Percocet Side Effects | Short-Term & Long-Term Health Effects
Percocet is an opioid that is made of oxycodone and acetaminophen. It is prescribed as a painkiller and can treat various types of severe pain, chronic pain, and coughs.
Percocet is a powerful prescription opioid. It can cause a number of side effects, up to and including dependence and drug addiction.
Intended Effects Of Percocet
Percocet is an opioid analgesic, prescribed for pain relief. Its two main ingredients, oxycodone, and acetaminophen reduce pain in different ways.
Oxycodone binds to opioid receptors in the central nervous system to cause sedation, numbness, and euphoria. Acetaminophen is thought to affect nitric oxide pathways to reduce sensitivity to pain, though its exact workings in the body are still unknown.
Percocet may cause other side effects.
Common Short-Term Side Effects
Common side effects of Percocet include:
- dry mouth
- stomach pain
- hypotension (low blood pressure)
Most of these side effects are caused by oxycodone. Acetaminophen is less likely to cause mild side effects in the short-term. However, side effects may increase with high doses.
Serious Short-Term Side Effects
Percocet can make pre-existing health conditions much worse. It can worsen head injuries, cause severe hypotension in people with blood pressure problems, and increase chances of liver failure in patients with liver disease.
If you have one of these pre-existing conditions, talk to your doctor before you take Percocet. Continued Percocet use can cause additional, long-term health effects.
Potential Long-Term Side Effects
Oxycodone and acetaminophen work differently on the body. They also have different effects when taken over long periods of time. Long-term Percocet use can have more serious side effects than short-term use.
Effects Caused By Oxycodone
Percocet is potentially a habit-forming prescription drug because it contains oxycodone. Prolonged use can lead to physical dependence, tolerance, and eventual withdrawal symptoms.
Oxycodone withdrawal symptoms include loss of appetite, increased heart rate, and drug cravings. Recovery from withdrawal can take months or even years, and may require professional help.
Effects Caused By Acetaminophen
Unlike oxycodone, acetaminophen is not habit-forming. However, it’s not a completely safe drug, especially when taken in high doses over time.
Long-term acetaminophen use is riskier than short-term use.
Acetaminophen is metabolized (broken down) through the liver. Long-term use can cause liver damage, which can rapidly lead to acute liver failure.
Signs of acute liver failure include jaundice (yellowing of the eyes and skin), bad breath, pain in the upper right abdomen, and nausea. Some of these signs overlap with other Percocet side effects, which is why it’s important to seek help if you see any of these.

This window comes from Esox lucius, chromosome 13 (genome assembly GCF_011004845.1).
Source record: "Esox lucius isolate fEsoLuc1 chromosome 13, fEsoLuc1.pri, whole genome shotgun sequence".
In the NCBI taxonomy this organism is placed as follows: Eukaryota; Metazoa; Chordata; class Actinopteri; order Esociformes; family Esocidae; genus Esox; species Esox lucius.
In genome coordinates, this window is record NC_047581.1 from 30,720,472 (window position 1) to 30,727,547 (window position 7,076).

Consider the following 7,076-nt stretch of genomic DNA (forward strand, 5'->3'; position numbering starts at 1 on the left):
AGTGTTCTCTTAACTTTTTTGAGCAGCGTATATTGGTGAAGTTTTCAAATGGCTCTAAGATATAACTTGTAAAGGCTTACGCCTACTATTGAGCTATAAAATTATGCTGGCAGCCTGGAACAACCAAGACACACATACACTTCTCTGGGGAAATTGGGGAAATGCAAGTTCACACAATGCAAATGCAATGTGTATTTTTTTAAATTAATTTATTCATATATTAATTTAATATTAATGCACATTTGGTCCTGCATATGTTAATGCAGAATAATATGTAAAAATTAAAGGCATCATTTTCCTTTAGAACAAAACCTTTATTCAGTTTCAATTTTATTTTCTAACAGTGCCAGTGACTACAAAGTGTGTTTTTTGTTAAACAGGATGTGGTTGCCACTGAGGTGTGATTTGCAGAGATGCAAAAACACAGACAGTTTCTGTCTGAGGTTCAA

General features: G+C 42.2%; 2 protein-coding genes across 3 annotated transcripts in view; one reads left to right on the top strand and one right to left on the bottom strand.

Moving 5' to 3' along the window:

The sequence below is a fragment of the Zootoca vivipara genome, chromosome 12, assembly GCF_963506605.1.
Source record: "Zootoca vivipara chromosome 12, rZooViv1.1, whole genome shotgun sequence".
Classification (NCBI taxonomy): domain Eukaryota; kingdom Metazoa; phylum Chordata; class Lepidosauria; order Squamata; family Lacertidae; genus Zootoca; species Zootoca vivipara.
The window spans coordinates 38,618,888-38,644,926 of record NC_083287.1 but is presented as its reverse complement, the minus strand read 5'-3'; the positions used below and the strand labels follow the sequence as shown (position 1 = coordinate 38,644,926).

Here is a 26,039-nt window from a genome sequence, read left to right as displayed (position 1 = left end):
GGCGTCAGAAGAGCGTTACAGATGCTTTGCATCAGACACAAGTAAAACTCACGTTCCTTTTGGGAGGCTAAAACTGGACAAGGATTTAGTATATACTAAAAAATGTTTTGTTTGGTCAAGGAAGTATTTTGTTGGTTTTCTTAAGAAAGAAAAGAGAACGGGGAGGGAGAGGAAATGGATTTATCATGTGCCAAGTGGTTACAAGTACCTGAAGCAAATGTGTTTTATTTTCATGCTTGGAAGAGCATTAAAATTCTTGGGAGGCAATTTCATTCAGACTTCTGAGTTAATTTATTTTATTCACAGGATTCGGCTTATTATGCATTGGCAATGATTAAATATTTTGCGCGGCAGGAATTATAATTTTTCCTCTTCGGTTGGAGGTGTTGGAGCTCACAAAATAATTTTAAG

Other Health Effects
Some health effects can occur at any time, whether the drug is being used in the short- or long-term.
Allergic reactions to Percocet can occur at any time. Even a person who is taking the drug for the first time may experience a reaction to one or both of its ingredients.
Allergies to oxycodone and other opioids are not well-defined. Symptoms and effects may vary from person to person, but reporting any strange symptoms from taking oxycodone is still important for your safety.
If you have reported reactions from taking opioid medications in the past, you may want to reconsider taking Percocet.
Acetaminophen allergies are better understood, and potentially more dangerous. Though acetaminophen is a commonly taken pain reliever available in some over-the-counter forms, an allergic reaction to acetaminophen could be life-threatening.
Rashes, reddened skin, and blisters are telltale signs.
Allergic reactions to pain medications require immediate medical attention. Get help right away if you see these signs in yourself or a loved one.
Not using Percocet as directed is a form of drug abuse, and may increase your risk of overdose. Always take Percocet as directed. Opioid overdose is a serious problem in the United States.
Mixing Percocet with other substances, such as alcohol or other opioids, can increase the chances of a toxic drug interaction.
Oxycodone overdose often results in respiratory depression, which causes shallow breathing, slow breathing, and general breathing problems. It can also cause clammy skin, a comatose state, and potentially be fatal.
Acetaminophen overdose mainly affects the liver, and can cause swift liver failure with little to no signs. If you think you’ve taken too much acetaminophen, a drug test will tell you if you need immediate medical help.
Medical Detox For Opioid Addiction
Percocet can cause a number of health effects. Many of these effects can worsen if substance abuse continues.
Percocet’s addictive qualities can make it difficult to be clean of the drug. A person may continue taking it to avoid withdrawal symptoms, which puts their health at further risk. Medical drug detox may be necessary to manage withdrawal symptoms in a safe environment.
Contact us to learn more about other potential treatment options.
Written by Ark Behavioral Health Editorial Team
©2023 Ark National Holdings, LLC. | All Rights Reserved.
This page does not provide medical advice.
Mayo Clinic - Acute liver failure - Symptoms and causes
National Institutes of Health - Acetaminophen | C8H9NO2 - Pubchem
National Institutes of Health - Oxycodone | C18H21NO4 - PubChem
U.S. Food and Drug Administration - Oxycodone and Acetaminophen Tablets, USP - FDA
U.S. National Library of Medicine: MedlinePlus - Oxycodone
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